CLR-35 corpsmen hone emergency medical skills

Base Info
U.S. Navy corpsmen provide medical aid during a mass casualty evacuation training scenario in Gwangyang, Republic of Korea March 6. The training is part of Exercise Freedom Banner 2014. (Courtesy Photo)
U.S. Navy corpsmen provide medical aid during a mass casualty evacuation training scenario in Gwangyang, Republic of Korea March 6. The training is part of Exercise Freedom Banner 2014. (Courtesy Photo)

CLR-35 corpsmen hone emergency medical skills

by: Lance Cpl. Matt Myers, III MEF/MCIPAC Consolidated Public Affairs Office | .
U.S. Marine Corps | .
published: March 15, 2014

GWANGYANG, South Korea -- The pained cries of simulated victims echo throughout the camp as corpsmen race to find and triage victims during a mass casualty evacuation drill during Freedom Banner 14 in Gwangyang, Republic of Korea March 6.

Freedom Banner, an annual exercise set to begin March 10 and lasts through Apr. 17, will project U.S. military power and exercise maritime preposition force ship offloading capabilities similar to what would occur during a wartime or disaster relief scenario while giving Marines an opportunity to strengthen ties between the U. S. and the Republic of Korea.

“We ran through all the places on the base where we could have an accident and have made arrangements in case something was to happen with the Marines there,” said U.S. Navy Lt. Tiffany D. Carlson, battalion surgeon with Combat Logistics Regiment 35, 3rd Marine Logistics Group, III Marine Expeditionary Force. “These drills simulate those scenarios and are really great for our new corpsmen that haven’t been out in combat and haven’t had a lot of casualty experience.”

During the drill, simulated victims were placed at random locations around the camp with a wide variety of injuries for the corpsmen to triage, according to Carlson.

“During this scenario, we simulated a generator explosion in the back of the (mess) hall, so there was fire and chaos,” said Carlson. “There were some cuts, burns, various pains, amputations and one death.”

The victims of the drill lay on the ground near the generator, awaiting medical aid from the corpsmen.

“When we first arrive on site we categorize victims by their injuries and decide who needs immediate medical attention and who can wait,” said Carlson. “After providing the (seriously injured) victims basic first-aid, we run them back to the medical tent and provide further medical care and re-triage the victims to make sure their vitals are still stable.”

Once the immediate category of drill victims were re-triaged and deemed ready to move safely, they were loaded into an ambulance and quickly driven to a hospital.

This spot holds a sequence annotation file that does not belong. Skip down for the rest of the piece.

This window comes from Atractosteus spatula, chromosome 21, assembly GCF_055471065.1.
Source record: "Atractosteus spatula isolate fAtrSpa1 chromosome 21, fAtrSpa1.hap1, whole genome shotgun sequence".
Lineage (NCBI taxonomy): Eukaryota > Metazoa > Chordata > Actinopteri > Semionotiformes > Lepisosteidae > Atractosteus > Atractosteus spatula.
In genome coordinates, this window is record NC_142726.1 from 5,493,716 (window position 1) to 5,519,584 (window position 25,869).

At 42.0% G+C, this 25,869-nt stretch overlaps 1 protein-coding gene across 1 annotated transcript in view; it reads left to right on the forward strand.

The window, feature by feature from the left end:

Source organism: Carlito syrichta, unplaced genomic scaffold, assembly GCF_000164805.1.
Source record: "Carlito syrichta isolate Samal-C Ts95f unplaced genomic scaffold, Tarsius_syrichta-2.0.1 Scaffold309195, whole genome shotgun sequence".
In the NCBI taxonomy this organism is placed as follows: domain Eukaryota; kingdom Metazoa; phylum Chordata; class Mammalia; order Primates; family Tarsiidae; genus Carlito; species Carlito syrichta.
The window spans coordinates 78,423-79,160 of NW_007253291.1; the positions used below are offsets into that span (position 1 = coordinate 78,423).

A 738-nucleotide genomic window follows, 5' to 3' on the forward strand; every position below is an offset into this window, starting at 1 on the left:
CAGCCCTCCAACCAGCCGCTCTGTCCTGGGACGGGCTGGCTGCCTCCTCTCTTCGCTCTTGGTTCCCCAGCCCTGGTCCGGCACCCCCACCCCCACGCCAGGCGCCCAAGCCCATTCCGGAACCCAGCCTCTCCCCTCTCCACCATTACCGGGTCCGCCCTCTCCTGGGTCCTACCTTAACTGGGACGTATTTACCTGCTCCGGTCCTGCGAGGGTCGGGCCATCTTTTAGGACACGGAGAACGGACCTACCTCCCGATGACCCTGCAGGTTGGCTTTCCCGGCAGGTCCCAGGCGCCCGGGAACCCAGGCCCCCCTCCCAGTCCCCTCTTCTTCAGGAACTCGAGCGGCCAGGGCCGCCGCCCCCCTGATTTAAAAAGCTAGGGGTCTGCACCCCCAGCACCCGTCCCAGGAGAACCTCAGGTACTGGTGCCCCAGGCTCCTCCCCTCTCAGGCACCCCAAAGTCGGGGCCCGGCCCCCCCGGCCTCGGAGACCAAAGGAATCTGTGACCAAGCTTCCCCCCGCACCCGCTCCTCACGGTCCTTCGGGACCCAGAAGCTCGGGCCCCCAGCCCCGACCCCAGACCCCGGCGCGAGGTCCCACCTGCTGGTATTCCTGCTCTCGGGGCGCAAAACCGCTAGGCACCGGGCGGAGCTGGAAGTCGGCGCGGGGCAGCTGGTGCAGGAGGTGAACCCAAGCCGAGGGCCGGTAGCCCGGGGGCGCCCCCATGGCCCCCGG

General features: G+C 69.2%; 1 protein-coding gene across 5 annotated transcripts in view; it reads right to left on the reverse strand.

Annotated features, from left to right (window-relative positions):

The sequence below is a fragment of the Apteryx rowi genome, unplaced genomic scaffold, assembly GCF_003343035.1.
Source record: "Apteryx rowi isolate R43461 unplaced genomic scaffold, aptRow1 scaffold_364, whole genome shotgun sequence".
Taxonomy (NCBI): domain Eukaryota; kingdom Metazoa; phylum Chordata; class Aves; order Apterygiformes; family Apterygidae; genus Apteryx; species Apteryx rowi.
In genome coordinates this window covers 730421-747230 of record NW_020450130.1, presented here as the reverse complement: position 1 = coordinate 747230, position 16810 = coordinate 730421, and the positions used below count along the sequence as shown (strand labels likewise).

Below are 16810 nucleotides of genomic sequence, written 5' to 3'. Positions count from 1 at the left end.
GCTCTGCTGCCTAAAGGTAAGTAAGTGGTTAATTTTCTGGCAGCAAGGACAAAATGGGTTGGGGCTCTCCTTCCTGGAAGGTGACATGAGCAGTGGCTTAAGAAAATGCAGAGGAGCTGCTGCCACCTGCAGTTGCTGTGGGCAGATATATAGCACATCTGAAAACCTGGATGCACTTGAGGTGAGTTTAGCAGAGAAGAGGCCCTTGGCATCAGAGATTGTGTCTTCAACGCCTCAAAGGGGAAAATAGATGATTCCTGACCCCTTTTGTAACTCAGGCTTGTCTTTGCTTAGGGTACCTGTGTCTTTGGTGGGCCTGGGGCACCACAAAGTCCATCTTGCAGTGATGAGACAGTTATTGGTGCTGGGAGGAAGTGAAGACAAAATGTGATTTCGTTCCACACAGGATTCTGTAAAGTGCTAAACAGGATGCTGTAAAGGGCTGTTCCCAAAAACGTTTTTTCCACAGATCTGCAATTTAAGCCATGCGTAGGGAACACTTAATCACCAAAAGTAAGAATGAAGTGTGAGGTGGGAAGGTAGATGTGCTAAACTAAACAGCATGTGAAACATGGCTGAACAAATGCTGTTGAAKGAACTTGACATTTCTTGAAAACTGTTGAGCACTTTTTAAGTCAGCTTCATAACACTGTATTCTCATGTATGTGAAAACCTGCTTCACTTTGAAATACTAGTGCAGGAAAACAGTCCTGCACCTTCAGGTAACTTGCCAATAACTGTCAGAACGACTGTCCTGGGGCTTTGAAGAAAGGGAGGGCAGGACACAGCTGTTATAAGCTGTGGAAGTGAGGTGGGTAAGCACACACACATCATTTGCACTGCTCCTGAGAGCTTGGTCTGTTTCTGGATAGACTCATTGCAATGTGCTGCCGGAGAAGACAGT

“Once we get the serious patients taken care of, we moved to our other categories,” said Carlson. “There’s the delayed category of victims who are fairly seriously injured, but not requiring immediate attention, followed by the minimal category, which are those patients who have minor injuries.”

The drills do more than just offer corpsmen an opportunity to hone their medical trauma skills, it allows the camp as a whole to work through issues it experiences during the drill, things move more fluidly in a real-life scenario, according to Carlson.

“What we were looking for today, besides our medical side of the drill, was to make sure that communications with the command operations center worked (accordingly) and all the information we passed up got through to them,” said Petty Officer 1st Class John C. Crockett, a hospital corpsman with the regiment. “Our primary goal as corpsmen is to ensure we save life, limb, or eyesight, but we also need to ensure that the COC gets all necessary information about the victims so they can begin passing it through their chains of command.”

Both the drill victims and the medical personnel felt that the drill was successful, according to Crockett.

“Today was probably the best we’ve done because the drill was so smooth,” said Crockett. “The corpsmen reacted like they needed to and the communications between us and the COC were solid, so this was a good drill.”

When the drill concluded, many of the mock victims gathered around to talk about the experience and how they felt they were treated.

“I (simulated) severe burns on my left bicep all the way up to my shoulder,” said Lance Cpl. Hosia D. Garcia, a motor transport operator with CLR-35. “When they first got to me, they cut the clothing around the burn then gave me some burn ointment and got me wrapped up.”

After receiving first-aid, he was quickly taken to the triage area where further medical care was provided to him, according to Garcia.

“I think they did an extremely good job,” said Garcia. “It was very fast, I honestly feel safer after this drill because of how well they performed their job.”